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solenoid

[soh-luh-noid, sol-uh-]
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noun
  1. Electricity. an electric conductor wound as a helix with small pitch, or as two or more coaxial helices, so that current through the conductor establishes a magnetic field within the conductor.
  2. Also called solenoid switch. a switch controlled by such an arrangement, in which a metal rod moves when the current is turned on: used in automotive starting systems.
  3. Meteorology. a space formed by the intersection of isobaric and isosteric surfaces.
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Origin of solenoid

1825–35; < French solénoïde < Greek sōlḗn pipe, channel + French -oïde -oid
Dictionary.com Unabridged Based on the Random House Unabridged Dictionary, © Random House, Inc. 2018

Examples from the Web for solenoid

Historical Examples

  • It was also, the writer believes, built on the solenoid principle.

    The Invention of the Track Circuit

    American Railway Association

  • One of the parts in the design had been a solenoid, part No.

  • The first sad thing was to learn that the solenoid M1537 was as good as new.

  • What is the character of the lines of force of a solenoid in which a current is flowing?

  • The product AN is called the “ampere-turns” on the solenoid.


British Dictionary definitions for solenoid

solenoid

noun
  1. a coil of wire, usually cylindrical, in which a magnetic field is set up by passing a current through it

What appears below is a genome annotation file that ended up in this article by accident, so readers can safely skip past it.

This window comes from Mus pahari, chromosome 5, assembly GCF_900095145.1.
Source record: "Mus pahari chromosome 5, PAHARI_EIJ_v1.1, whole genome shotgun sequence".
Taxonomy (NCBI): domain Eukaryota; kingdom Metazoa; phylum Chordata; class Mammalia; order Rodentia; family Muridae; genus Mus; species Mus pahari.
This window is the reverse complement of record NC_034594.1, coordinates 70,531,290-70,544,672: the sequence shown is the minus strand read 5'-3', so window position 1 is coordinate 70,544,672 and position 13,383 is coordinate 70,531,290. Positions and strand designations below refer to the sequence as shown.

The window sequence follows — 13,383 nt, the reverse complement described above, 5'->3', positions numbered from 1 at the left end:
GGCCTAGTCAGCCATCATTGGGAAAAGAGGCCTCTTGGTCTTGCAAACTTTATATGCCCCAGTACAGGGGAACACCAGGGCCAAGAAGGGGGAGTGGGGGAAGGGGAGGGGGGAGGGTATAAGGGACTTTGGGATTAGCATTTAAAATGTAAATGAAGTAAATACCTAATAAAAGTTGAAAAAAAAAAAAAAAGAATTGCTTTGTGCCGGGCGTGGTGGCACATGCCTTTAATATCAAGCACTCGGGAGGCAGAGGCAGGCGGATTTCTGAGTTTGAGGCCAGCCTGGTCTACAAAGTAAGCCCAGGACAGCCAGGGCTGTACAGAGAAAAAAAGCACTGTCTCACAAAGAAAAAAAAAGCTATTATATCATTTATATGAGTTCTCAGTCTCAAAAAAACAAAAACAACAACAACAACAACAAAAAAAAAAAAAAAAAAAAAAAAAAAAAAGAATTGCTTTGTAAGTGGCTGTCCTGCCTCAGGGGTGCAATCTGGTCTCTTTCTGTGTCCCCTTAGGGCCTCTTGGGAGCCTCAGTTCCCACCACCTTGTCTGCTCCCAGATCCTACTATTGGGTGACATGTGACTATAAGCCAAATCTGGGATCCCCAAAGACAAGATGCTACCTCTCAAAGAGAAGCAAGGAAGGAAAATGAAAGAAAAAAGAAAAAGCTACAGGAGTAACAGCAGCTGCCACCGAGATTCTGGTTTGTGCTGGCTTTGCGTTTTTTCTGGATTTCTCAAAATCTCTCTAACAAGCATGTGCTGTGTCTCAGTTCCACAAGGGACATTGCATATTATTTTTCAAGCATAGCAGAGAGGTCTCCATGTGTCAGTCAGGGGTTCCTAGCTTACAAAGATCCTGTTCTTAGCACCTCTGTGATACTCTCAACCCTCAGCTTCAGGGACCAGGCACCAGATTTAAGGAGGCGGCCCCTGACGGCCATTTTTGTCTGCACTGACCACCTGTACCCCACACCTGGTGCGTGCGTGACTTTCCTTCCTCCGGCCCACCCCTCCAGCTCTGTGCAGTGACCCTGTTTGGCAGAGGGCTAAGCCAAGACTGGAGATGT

2. a coil of wire, partially surrounding an iron core, that is made to move inside the coil by the magnetic field set up by a current: used to convert electrical to mechanical energy, as in the operation of a switch
  3. such a device used as a relay, as in a motor vehicle for connecting the battery directly to the starter motor when activated by the ignition switch
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Derived Formssolenoidal, adjectivesolenoidally, adverb

Word Origin

C19: from French solénoïde, from Greek sōlēn a pipe, tube
Collins English Dictionary - Complete & Unabridged 2012 Digital Edition © William Collins Sons & Co. Ltd. 1979, 1986 © HarperCollins Publishers 1998, 2000, 2003, 2005, 2006, 2007, 2009, 2012

Word Origin and History for solenoid

n.

"coil of insulated wire carrying an electrical current and having magnetic properties," 1827, from French solénoïde, from Greek solenoeides "pipe-shaped," from solen "pipe, channel" + comb. form of eidos "form, shape" (see -oid). Related: Solenoidal.

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Online Etymology Dictionary, © 2010 Douglas Harper

solenoid in Science

solenoid

[sōlə-noid′]
  1. A coil of wire that acts as an electromagnet when electric current is passed through it, often used to control the motion of metal objects, such as the switch of a relay.
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The American Heritage® Science Dictionary Copyright © 2011. Published by Houghton Mifflin Harcourt Publishing Company. All rights reserved.